Figure three: Approximate proportion of cell sites on grid versus off grid (black segment)
How much power does a tower use?
A number of factors need to be taken into consideration when commenting on the average load of a tower. For a simple single tenant tower with outdoor equipment demand can be as low as 1kW, for a tower with three base stations this goes up to 2.5-3kW. The energy load of an indoor site can be 3-4x that of an outdoor site.
Outdoorisation of equipment has been a major trend for MNOs and towercos alike, due to the significant energy savings that it can deliver. Historically batteries were housed in air conditioned enclosures, but as they and other energy equipment has been developed to withstand higher temperatures, tower owners have increasingly transitioned towards outdoor configurations. Many older legacy sites have indoor configurations that are tough to hybridise however and as such, air conditioning is still widely in use across the continent, thus pushing up power loads.
There is also discussion around how developments in antenna could impact the load on cell sites. Whilst the relationship between MNOs and towercos mean that the towercos reap the rewards from any investments they make in power systems, should more efficient antenna and base stations be deployed by the operators, they would likely benefit from the energy savings generated by their investments.
What is the cost of power per tower?
How long is a piece of string?
The amount of diesel or grid power used is dependent on the configuration of the site and the energy system in place; what’s more the cost of diesel and the cost of grid power can vary dramatically market to market.
Figures four (a) and (b) show Helios Tower’s cost of power per tower in each of their markets in 2017 and 2016 respectively. 2016 figures show the breakdown by diesel and electricity (such figures were not available for 2017). One must be wary of drawing direct comparisons between years using the average cost of power per tower method as the number of sites in each country varied over the course of each year (due to acquisitions, new build and decommissioning activities). In spite of this, several key elements can however be observed.
In Ghana, whilst the vast majority of sites are on-grid, high electricity costs relative to other markets means that in 2016 Helios’ Ghanaian towers had the highest overall cost of power per tower (and in 2017 came only behind the DRC). Improvements in grid availability along with greater deployment of power management solutions meant that Helios’ diesel costs in Ghana reduced 2016- 2017, and whilst electricity rates increased, power escalation clauses in Helios’ contracts with its tenants meant such costs could be passed on to operators.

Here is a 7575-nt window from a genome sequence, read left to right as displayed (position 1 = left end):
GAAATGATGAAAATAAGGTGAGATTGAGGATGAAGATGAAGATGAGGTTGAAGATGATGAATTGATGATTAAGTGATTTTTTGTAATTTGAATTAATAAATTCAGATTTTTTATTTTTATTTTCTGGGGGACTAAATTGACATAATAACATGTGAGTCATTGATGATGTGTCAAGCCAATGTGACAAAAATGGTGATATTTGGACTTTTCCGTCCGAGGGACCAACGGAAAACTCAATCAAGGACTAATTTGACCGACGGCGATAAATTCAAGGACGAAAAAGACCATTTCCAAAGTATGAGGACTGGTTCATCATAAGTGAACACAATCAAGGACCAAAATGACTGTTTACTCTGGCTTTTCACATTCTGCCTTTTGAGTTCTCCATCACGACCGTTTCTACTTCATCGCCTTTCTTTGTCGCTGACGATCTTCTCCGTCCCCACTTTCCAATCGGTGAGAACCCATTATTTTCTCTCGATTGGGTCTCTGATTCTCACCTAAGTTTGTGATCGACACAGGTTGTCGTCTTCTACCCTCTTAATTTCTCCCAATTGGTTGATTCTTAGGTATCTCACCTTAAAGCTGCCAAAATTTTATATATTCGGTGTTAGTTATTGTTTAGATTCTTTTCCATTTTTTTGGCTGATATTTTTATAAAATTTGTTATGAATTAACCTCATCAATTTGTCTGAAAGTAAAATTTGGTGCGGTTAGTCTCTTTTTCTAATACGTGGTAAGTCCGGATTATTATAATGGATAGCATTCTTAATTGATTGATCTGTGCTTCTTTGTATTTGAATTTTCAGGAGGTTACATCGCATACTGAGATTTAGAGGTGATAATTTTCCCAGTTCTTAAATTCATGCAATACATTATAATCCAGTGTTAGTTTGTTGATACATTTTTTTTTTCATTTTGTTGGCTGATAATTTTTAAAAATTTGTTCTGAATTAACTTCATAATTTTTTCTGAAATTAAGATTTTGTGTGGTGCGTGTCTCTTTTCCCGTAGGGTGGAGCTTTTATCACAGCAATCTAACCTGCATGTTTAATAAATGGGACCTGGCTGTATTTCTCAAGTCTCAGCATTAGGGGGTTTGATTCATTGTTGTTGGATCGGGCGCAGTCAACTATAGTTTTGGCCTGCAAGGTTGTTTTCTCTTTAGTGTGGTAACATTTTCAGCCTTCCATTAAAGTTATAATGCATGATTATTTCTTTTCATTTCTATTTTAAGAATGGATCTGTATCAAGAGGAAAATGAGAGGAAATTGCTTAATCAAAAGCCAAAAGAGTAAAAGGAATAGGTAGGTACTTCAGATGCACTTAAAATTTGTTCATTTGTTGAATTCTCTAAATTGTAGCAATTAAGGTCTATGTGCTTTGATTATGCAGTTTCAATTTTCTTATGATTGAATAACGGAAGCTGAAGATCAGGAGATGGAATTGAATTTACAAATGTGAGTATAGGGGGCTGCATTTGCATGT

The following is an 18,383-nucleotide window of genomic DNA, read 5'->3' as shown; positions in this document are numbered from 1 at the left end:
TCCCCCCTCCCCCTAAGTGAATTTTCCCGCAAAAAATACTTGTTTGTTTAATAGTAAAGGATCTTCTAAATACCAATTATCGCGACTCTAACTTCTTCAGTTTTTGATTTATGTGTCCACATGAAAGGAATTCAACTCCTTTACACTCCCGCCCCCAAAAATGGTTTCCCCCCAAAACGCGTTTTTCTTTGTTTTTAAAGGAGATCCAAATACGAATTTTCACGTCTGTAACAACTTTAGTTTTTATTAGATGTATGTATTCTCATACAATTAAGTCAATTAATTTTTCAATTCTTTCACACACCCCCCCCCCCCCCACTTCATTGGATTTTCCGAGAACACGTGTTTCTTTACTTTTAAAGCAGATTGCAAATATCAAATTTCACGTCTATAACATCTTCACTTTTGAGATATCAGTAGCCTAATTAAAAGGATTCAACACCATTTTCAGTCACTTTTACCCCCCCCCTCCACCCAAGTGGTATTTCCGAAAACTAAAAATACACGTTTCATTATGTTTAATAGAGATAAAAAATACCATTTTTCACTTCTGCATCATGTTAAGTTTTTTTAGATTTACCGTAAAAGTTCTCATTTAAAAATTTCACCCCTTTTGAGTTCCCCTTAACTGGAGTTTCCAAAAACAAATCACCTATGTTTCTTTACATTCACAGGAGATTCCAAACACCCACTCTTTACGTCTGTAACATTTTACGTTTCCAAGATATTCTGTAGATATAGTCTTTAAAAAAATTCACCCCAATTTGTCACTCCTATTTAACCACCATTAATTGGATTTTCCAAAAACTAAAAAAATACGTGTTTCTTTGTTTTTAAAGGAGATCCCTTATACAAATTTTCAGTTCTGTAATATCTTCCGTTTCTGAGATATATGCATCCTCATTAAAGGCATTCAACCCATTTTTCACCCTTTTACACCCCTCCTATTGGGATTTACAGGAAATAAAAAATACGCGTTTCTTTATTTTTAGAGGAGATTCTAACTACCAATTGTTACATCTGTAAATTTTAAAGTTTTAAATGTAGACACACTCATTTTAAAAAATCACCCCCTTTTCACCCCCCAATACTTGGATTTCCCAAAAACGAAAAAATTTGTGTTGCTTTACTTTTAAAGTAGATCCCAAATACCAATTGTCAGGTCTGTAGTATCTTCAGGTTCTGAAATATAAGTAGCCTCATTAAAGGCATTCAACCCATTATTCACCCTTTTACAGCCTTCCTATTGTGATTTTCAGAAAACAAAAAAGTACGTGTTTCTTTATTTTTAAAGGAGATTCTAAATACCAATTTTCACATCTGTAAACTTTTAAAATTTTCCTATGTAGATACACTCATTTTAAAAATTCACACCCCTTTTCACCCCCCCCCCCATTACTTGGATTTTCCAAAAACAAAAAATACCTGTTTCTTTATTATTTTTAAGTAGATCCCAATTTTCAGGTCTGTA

Contrasting with Ghana, in the DRC, over 90% of power costs are spent on diesel due to both the high proportion of off-grid sits and the high cost of diesel in the market. Strategies to reduce diesel consumption, such as solar hybrid solutions have a particularly attractive business case in such a market.
Figure 4a: Helios Tower’s 2017 cost of power per tower
Figure 4b: Helios Tower’s 2016 cost of power per tower, broken down into diesel and electricity
Where do inefficiencies in site operations lead to increased power opex?
Whilst TowerXchange’s upcoming energy focus group (being held on 10 October at this year’s Meetup Africa) will focus heavily around power system innovations which are driving performance and efficiency improvements at cell sites, it is important to not overlook process improvements that can also have a significant impact.
Diesel fuel theft continues to be a problem, with a an array of increasingly creative and coordinated ways in which criminal individuals and groups work. Strategies to mitigate theft have been at the heart of many a discussion at Meetups over the course of the past five years, from sophisticated access control systems and enclosures to improved community relations. It has been observed that much of the theft occurs during the fuel delivery process or during site visits and so increasingly we are seeing a trend towards fewer site visits with complete tank refuelling.
Process improvements can also have a measurable impact on energy costs for on-grid sites. For example, failure by service providers to top up energy meters on sites leads to increased generator and fuel usage; putting in place systems to ensure top ups are completed helps to reduce opex by reducing reliance on generators. Highlighting the impact that this can have, one can look Helios’ Ghanaian operations where 99% of their sites are on-grid. Putting in place corrective procedures to ensure maintenance partners topped up meters and ensured grid supply over a 9 month period saw Helios save 85,000 generator hours on 12 sites, equating to a total annual fuel cost saving of US$70,000.